The 6 Principles of Persuasion by Cialdini (And Why You Need to Master Them)

Pharmacy TimesJanuary 2019 Vaccine-Preventable Disease
Volume 85
Issue 1

At Pharmacy Development Services (pds), we believe that independent pharmacy owners like yourself deserve to thrive because independent pharmacies improve the quality of patient care.

PDS has been helping independent pharmacies grow for over 20 years. We found that the most significant obstacle for a pharmacy owner isn’t coming up with new ideas—it’s communicating them to staff members and patients.

In other words: it’s a sales problem.

In 1984, Dr. Cialdini published a book called “Influence: The Psychology of Persuasion.”

It explored the science behind persuasion and how to get some- one to do what you want.

If you’re struggling to get your employees on board with new programs or to get prescribers to accept your recommendations, you and your staff need to master the 6 Principles of Persuasion by Dr. Cialdini.


Also known as the “obligation to receive”—the first principle says that people are more likely to say “yes” to you when they feel indebted to you.

In other words, if you give something to someone, they’ll be obliged to provide you with something in return.

Or, agree to your request.

Think about a birthday you had.

When you received a gift from a friend, you felt like you needed to give your friend a gift on their birthday too, right?

That’s the rule of reciprocity in action.

How can you apply this to your business?

Give out free samples of your products, educate your patients and help solve their problems. It can even be as small as giving a mint candy before talking to a patient.

If you can, be the first to give and make your gift personalized and memorable.


People want things they can’t have.

For example, if Starbucks announced that they’d no longer be making their Pumpkin Spiced lattes a week from today, there will be a significant increase of Pumpkin Spice latte orders for the whole week.

Even though the latte itself hasn’t changed (the same price, quality, and taste), the perceived value of the Pumpkin Spice Latte will increase because of scarcity.

When talking to a patient, you have to highlight what they stand to lose if they don’t take up your offer.

Massage the pain points of your patient and make it clear that your product or service is the best solution.


People are more likely to follow credible experts.

We’re taught early on to adhere to authority, and it’s one of the many ways we learn.

It’s the same reason why we are more trusting of people in a uniform (like police officers or doctors).

In business, you must make sure to leverage your credentials. These credentials can be your experience, any awards you’ve won, or your history of providing your patients the best results.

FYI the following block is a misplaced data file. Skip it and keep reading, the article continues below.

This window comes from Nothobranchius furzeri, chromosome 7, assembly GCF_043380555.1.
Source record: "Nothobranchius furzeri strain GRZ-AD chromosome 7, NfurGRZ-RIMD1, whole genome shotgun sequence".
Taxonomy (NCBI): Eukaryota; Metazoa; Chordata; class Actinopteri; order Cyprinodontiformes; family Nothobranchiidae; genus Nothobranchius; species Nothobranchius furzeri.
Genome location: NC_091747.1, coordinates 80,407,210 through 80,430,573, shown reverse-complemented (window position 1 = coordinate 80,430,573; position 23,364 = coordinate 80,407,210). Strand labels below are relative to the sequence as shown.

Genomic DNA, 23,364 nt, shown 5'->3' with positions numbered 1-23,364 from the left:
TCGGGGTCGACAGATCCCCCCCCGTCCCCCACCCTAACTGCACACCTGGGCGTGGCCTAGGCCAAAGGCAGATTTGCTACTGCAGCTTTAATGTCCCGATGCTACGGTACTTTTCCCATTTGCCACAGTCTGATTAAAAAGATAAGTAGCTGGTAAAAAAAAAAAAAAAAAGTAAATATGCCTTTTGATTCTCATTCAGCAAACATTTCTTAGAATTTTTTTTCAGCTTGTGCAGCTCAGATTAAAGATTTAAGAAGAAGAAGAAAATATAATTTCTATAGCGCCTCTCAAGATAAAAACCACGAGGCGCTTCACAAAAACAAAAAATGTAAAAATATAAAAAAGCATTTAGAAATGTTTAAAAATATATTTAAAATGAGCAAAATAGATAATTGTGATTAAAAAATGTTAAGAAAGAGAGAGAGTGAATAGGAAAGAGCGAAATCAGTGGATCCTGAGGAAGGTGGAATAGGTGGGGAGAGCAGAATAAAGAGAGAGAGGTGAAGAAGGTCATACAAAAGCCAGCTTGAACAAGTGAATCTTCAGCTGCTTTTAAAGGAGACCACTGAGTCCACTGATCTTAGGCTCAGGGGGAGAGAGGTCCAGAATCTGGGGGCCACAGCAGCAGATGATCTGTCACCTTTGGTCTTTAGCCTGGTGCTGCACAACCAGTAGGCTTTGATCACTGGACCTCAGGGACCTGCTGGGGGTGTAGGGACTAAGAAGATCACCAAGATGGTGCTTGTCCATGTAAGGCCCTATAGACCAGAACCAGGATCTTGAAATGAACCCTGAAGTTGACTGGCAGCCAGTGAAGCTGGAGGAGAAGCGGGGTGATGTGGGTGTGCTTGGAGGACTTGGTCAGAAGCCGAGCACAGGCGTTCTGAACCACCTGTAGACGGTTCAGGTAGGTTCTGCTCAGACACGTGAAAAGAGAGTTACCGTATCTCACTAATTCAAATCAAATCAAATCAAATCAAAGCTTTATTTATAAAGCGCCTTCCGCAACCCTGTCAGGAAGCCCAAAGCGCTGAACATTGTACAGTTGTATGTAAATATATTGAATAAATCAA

A great way to establish authority is to put out valuable content that helps solves patients’ problems. Pharmacies can do this by leveraging local media, appearing on a TV or radio segment or contributing an article to a local newspaper.


People like to be consistent with the things they’ve said or done.

For example, a healthcare center found a way to reduce missed appointments by 18% by asking their patients to fill out appointment details on their own instead of asking one of the staff members to do it.

Because the patient has already said “yes” before (by agreeing to fill out their appointment details), they’ll be more likely to say “yes” again to stay consistent with their actions.

In this case, show up to their appointment!

You can do this as a pharmacy owner.

If you can, have your patient or staff commit to something small first.

You can ask a patient to try a new drug for a day or scheduling a quick 10-minute meeting with your staff to talk about a new marketing tactic.

You’ll find that they’ll be more receptive to future, more essential suggestions because they want to stay consistent.


This one’s easy. The more you like someone, the more you’ll be persuaded by them.

But, how do you get someone to like you? In general, we like people who:

• Are like us

• Pay us compliments

• Cooperate with us

Before you start negotiating, share something personal about yourself and try to look for similarities (even if it’s something superficial like mentioning your shirts are the same color).

Another tip: give out genuine compliments and smile when you’re talking to people.

It can go a long way, this is proven.


People will look at the actions of others to determine their own. It’s especially powerful when you’re unsure of what to do in a situation.

For example, if you saw a mob of people running away in one direction, there’s a good chance you’re going to run in that direction too.

Even if you’re unsure what you’re running from or if there is actual danger in the other direction--you will act without thinking. In your business, use testimonials and social proof to establish consensus.

When someone sees that other people have had a pleasant experience talking to you, they will be more open to working with you as well.


These 6 Principles of Persuasion have been used by marketers and businesses for years, and to this day, they’re just as effec- tive. It’s critical that independent pharmacy owners learn these skills to thrive.

For the first time, PDS is teaching pharmacy owners and their team essential communication skills so they can ethically and effectively influence those around them.

In our 15th Annual Super-Conference on February 21 to 23, 2019, in Orlando, Florida, you will learn how to grow your business through sales.

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